The Manhattan Project

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Henry Frisch

Andrew Hanson is the son of Alfred Hanson and Henry Frisch is the son of David Frisch. Alfred and David were both physicists who worked on the Van de Graaff long tank, first at the University of Wisconsin and then at Los Alamos. Both physicists were using the long tank to measure neutron cross sections in plutonium. In this interview with Robert S. Norris, Frisch and Hanson discuss their father’s work at Los Alamos and relay a number of anecdotes their parents told them about life at Los Alamos.

Andrew Hanson

Andrew Hanson is the son of Alfred Hanson and Henry Frisch is the son of David Frisch. Alfred and David were both physicists who worked on the Van de Graaff long tank, first at the University of Wisconsin and then at Los Alamos. Both physicists were using the long tank to measure neutron cross sections in plutonium. In this interview with Robert S. Norris, Frisch and Hanson discuss their father’s work at Los Alamos and relay a number of anecdotes their parents told them about life at Los Alamos.

Bob Carter's Interview (2015)

Kai Bird: Let us begin at the beginning and I think the viewers of this will want to know first about your own background. What year were you born?

Bob Carter: I was born in 1920 in Philadelphia, Pennsylvania.

Bird: On what day?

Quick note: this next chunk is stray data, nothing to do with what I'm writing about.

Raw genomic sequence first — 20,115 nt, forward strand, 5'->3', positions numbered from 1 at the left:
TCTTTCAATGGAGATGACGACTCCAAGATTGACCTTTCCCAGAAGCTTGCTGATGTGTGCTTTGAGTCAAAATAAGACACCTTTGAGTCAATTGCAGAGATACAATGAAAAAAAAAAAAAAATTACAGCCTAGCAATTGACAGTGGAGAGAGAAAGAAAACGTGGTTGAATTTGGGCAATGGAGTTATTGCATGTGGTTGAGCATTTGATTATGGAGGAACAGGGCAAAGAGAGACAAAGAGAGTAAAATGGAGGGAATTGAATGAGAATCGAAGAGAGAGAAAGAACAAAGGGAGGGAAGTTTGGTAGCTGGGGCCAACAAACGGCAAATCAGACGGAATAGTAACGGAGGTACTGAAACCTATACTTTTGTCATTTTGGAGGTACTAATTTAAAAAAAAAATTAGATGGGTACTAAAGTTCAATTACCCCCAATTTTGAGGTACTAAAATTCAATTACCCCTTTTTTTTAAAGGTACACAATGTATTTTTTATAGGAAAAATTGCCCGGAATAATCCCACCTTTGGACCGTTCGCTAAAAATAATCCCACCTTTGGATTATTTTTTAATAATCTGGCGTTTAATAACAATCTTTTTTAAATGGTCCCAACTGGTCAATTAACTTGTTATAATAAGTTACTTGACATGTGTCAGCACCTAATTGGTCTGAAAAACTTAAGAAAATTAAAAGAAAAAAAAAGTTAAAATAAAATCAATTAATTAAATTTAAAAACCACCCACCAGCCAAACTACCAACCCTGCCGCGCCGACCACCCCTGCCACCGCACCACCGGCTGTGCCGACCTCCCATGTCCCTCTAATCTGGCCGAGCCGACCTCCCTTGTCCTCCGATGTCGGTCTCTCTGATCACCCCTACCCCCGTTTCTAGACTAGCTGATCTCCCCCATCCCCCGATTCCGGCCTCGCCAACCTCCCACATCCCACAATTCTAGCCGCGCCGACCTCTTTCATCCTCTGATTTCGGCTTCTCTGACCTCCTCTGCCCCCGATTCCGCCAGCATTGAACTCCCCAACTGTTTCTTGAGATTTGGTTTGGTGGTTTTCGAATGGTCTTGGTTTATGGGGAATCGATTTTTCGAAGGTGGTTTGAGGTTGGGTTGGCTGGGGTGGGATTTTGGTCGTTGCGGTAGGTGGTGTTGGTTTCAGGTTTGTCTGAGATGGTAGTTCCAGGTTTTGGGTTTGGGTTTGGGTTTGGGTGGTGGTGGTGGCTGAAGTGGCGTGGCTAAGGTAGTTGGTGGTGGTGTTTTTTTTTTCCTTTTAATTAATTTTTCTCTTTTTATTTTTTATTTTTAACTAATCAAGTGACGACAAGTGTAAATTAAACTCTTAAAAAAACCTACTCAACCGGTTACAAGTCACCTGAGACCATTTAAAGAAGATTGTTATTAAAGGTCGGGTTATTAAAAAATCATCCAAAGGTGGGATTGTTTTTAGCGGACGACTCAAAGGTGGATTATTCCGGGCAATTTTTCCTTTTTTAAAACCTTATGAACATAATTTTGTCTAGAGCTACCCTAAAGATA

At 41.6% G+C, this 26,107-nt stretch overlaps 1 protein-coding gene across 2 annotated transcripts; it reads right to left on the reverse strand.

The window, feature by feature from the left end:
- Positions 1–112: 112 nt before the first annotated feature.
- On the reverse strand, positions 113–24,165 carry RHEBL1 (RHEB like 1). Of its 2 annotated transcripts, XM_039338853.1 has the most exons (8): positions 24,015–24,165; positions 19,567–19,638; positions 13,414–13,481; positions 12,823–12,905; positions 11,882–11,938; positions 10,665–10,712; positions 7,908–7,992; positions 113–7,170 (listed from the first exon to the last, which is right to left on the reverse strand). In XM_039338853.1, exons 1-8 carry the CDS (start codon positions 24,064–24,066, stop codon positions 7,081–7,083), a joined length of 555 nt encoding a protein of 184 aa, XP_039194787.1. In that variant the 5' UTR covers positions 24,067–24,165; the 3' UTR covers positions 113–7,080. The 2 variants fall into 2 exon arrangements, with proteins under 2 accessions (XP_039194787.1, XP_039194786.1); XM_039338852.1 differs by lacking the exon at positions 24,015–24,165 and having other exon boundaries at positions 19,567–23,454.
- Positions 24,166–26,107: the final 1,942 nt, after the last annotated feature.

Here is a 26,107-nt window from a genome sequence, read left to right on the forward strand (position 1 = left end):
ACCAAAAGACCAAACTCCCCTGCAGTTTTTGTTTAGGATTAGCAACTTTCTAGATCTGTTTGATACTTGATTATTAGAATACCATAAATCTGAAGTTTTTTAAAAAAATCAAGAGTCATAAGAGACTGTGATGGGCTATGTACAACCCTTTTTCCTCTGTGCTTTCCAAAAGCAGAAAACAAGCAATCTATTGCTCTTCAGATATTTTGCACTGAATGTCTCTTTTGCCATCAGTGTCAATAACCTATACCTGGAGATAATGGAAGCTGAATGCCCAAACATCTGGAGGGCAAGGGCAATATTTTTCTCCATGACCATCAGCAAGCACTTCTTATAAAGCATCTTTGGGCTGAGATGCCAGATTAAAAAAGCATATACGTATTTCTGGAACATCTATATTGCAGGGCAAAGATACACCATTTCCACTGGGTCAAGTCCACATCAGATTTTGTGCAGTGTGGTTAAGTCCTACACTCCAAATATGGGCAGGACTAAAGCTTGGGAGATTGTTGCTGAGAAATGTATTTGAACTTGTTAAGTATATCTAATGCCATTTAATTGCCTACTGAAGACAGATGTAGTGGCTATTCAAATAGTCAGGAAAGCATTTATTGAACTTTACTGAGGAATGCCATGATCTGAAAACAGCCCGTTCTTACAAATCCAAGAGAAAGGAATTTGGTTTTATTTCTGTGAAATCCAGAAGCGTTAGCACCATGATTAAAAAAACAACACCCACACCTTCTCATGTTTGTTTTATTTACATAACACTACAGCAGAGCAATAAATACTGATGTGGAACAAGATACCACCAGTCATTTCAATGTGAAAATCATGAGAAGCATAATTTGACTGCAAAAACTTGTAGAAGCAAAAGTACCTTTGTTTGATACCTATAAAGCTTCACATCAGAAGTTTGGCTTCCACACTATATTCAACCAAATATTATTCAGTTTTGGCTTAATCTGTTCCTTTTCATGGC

Carter: February 3, 1920.

Bird: 1920.

Carter: Yes.

Bird: Okay, 1920, what was sort of before modern physics, quantum physics was invented as such.

Robert Carter

Bob Carter is an American physicist who joined the Manhattan Project first at Purdue and then at Los Alamos. He worked in a group that was assigned to create an operating nuclear reactor that ran on enriched uranium.

Raemer Schreiber's Interview (1965)

Raemer Schreiber: I think the only point that is of any interest in this regard to pick up is perhaps the fact that the group of us who came here to work on the so-called water boil reactor had been working together at Purdue University on the very first measurements of the so-called deuterium tritium cross sections, which has to do with the fusion reaction. This eventually was used in bombs, but not for many years, and it is, of course, the basis for present attempts to create energy by controlled thermonuclear reactions or fusion reactions.

Rex Edward Keller's Interview

Alexandra Levy: All right. We are here on April 23, 2015 with Mr. Rex Edward Keller. So first, can you please say your name and spell it.

Rex Keller: Oh, Rex Edward Keller, R-E-X E-D-W-A-R-D, Keller, K-E-L-L-E-R.

Levy: Can you tell me where and when you were born?

Keller: I was born in Saxton, Missouri, October 10, 1923.

Levy: And you grew up in Missouri?

Keller: Yes, yes, in Dexter, Missouri.

Murray Peshkin's Interview

Murray Peshkin:  Well, how did I get involved in the Manhattan Project? I was an undergraduate student at Cornell University. A group of about ten, who were studying physics. It was clear that we could not be kept out of the Army very long. They were looking for programs in which we could serve usefully. I really believed that there was something else behind it.

Hans Courant's Interview

Cindy Kelly: I’m Cindy Kelly, Atomic Heritage Foundation and this is Friday, April 10, 2015. We’re at the University of Minnesota in Minneapolis. I have Hans Courant with me, and the first question for him is please tell us your name and spell it.

Hans Courant: My name is Hans Courant, and it’s spelled C-o-u-r-a-n-t. It’s French for running, Courant, c’est moi.

Kelly: Right. So, are you a runner?

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